Mothers were and are more likely to lose their jobs (47% more likely), cut back their hours and struggle to return to full-time work, largely as a result of the increased childcare burden brought on by the pandemic. The Fawcett Society predicts that it will now take an extra 30 years for women to achieve pay parity with men.
Mothers are literally being left to hold the baby. It’s a truly bleak scenario.
At the same time though, lockdown planted a seed that if nurtured has the potential to spawn a much more positive reality for working mums, and everyone else for that matter:
As a result of the pandemic, Dads have been doing more childcare than ever before.
Lockdown meant that many of us dads were spending all of our time at home, and whilst evidently it’s not yet proportionate enough, we are taking on more childcare responsibility than we were pre-pandemic (double the amount according to the IFS). And like the 5am eye-poke of your bed-invading two year old, it’s woken dads up to three things in particular.
Childcare is incredibly hard
Firstly, spending hours a day, dressing, entertaining, schooling, arguing and cooking for the kids is more gruelling, tiring and mentally draining than work. No question. No debate. I’ve heard of superstar salesmen used to closing major business deals without breaking a sweat, being reduced to tears by their four-year old daughter who just won’t wear those socks.
Work-life balance takes flexibility
Secondly, we’ve learned that being incredibly dedicated to our jobs, whilst also being there enough for our families doesn’t have to be mutually exclusive. It requires some flexibility and the right support, but you absolutely can do both.
Family contact is an important part of wellbeing
And thirdly, most importantly, lockdown reacquainted many men with the joy that only time with our kids brings to our day. It is a powerful joy and meaning that cannot be replicated or beaten. It doesn’t depend on spending all day every day with our children, but even just a few dinners, bedtimes and school pick-ups a week. This, compared to barely seeing them awake at all between Monday and Friday – a scenario that many fathers (and their exhausted partners) have become all too accustomed to.
If lockdown leads to a sustained increase in men taking on more childcare duties both because of our belated but enhanced appreciation of just how hard it is, and because of how much it improves our mental wellbeing, then the direct impact on working mums will be both obvious and hugely positive.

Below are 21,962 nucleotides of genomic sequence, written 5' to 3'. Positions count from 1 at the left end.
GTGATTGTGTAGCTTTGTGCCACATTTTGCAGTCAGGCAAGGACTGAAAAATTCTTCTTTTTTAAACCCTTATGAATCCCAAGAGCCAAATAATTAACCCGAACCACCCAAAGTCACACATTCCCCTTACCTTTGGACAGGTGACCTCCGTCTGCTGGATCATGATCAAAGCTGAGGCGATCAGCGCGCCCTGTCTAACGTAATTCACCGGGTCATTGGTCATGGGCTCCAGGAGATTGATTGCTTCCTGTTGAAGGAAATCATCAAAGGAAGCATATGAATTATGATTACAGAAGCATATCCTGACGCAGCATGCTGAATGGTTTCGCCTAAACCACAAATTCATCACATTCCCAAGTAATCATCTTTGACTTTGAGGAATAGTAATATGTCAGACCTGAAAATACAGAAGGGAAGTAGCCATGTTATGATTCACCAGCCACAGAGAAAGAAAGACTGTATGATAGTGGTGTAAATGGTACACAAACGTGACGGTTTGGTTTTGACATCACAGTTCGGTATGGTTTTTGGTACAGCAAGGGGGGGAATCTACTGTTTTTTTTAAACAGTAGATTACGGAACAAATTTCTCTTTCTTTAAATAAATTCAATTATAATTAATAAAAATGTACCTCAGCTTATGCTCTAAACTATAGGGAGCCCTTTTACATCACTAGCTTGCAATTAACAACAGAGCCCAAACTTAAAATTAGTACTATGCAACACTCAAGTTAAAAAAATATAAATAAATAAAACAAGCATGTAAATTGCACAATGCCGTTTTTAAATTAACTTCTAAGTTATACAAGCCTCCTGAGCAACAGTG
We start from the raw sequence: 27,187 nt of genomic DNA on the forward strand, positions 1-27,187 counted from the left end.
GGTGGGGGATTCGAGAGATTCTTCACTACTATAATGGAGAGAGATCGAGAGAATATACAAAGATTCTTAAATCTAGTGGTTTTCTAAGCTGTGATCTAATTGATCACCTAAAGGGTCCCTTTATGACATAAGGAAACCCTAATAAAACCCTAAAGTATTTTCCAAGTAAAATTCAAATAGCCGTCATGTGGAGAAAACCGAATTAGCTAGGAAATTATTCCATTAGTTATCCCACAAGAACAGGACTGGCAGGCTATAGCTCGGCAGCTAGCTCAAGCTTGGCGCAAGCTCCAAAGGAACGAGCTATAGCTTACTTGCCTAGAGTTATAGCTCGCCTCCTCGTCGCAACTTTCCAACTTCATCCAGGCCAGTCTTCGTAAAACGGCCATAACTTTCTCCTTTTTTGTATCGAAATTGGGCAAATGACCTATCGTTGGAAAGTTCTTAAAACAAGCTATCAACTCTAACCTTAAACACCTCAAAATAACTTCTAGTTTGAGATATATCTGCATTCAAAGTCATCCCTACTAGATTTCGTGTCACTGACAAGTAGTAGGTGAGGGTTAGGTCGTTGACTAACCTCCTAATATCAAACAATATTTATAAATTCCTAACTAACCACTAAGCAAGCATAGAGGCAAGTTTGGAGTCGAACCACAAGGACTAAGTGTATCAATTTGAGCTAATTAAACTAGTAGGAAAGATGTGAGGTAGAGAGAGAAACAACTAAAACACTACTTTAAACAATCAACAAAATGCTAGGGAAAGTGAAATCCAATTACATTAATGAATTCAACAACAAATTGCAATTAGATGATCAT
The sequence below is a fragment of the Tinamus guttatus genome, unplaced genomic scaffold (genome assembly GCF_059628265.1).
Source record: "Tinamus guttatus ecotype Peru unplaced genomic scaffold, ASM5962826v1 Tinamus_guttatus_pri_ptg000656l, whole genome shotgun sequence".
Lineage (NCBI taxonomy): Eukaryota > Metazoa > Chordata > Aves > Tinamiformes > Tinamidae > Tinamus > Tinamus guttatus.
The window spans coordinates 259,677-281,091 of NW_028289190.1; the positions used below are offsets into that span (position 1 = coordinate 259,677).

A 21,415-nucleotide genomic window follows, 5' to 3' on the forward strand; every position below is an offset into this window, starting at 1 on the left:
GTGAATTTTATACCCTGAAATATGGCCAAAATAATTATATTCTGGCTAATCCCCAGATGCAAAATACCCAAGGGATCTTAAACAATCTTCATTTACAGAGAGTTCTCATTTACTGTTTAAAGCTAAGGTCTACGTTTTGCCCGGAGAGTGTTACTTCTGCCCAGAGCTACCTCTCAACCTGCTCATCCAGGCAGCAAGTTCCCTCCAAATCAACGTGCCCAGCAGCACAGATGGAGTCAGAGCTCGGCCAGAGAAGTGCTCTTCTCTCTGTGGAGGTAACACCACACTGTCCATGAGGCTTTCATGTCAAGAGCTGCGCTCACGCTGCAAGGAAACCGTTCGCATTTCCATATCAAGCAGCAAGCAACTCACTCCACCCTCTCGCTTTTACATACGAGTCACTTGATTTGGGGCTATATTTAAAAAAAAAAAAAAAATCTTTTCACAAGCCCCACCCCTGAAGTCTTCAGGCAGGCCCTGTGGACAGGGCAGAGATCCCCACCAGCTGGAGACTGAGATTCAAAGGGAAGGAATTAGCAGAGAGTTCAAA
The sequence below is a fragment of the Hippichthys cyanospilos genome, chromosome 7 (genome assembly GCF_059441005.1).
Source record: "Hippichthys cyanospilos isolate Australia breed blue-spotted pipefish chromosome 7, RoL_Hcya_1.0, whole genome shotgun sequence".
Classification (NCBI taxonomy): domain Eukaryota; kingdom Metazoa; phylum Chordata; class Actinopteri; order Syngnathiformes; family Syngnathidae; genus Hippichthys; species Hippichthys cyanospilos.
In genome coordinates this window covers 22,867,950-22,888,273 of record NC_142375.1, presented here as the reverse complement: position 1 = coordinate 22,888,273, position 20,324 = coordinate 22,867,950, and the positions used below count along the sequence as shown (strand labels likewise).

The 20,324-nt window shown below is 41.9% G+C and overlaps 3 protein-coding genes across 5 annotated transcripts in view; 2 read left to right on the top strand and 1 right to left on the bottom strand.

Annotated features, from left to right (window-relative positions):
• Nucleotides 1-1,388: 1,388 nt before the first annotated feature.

Changing what it means to be a working dad
By definition, fathers are grown men and we each have the power and responsibility to ensure that our recent and fulfilling foray into doing more childcare doesn’t end up on the lockdown-fad scrapheap like Zoom quiz nights.
But we need help, too, in ridding society and workplaces of the inexplicable stigma that still exists around fathers opting to do more at home. We knew before lockdown that the uptake of paternity leave in this country is a pitiful 2%. Even in places like Denmark, where paternity leave is enforced and at full pay, take up is still only 10%.
“Even in places like Denmark, where paternity leave is enforced and at full pay, take up is still only 10%.This is because for many men, proactively seeking to better balance work with family makes them feel less of a man.”
This is because for many men, proactively seeking to better balance work with family makes them feel less of a man. In this day and age it sounds absurd saying it out loud, but it’s true.
At Bubble, our own research showed that 84% of UK parents believe that society still sees childcare as a “woman’s job” and 67% of parents also believe fathers do less childcare because of the stigma that still surrounds it.
It’s why we don’t take paternity leave, don’t ask to work flexibly and don’t insist on arriving slightly later or leaving work earlier so that we can take and fetch our kids from school. It’s why we constantly deprive ourselves, our kids and their mothers of many small yet life-affirming moments because of “urgent” or “vital” business, that in reality is not even close to either. Especially when judged against the opportunity cost of what we’re giving up.
As we emerge from Covid, if the government and companies are serious about levelling the gender playing field at work, as well as simply making their people happier and more productive, they need to attack this stigma head on. We need new policies, but much more importantly, we need to foster environments where it’s not just tolerated for fathers to spend more time with their families, but it is actively encouraged – and even insisted upon.
This would include things like longer and mandatory full-pay paternity leave, standardised flexible working and more expansive childcare support, as well as company bosses simply leading by example to show they will always put their family first.
It is to our shame that it’s taken a global pandemic to bring better – but by no means perfect – equality at home. However it got here, what we do now has the potential to bring about long lasting equality in the workplace. And if we’re not going to make it so for our sake, then we should do it for our brilliant partners, sisters and daughters. They deserve so much more.
Ari Last is a father of three and Founder of Bubble, the UK’s biggest platform for on-demand childcare and trusted family support.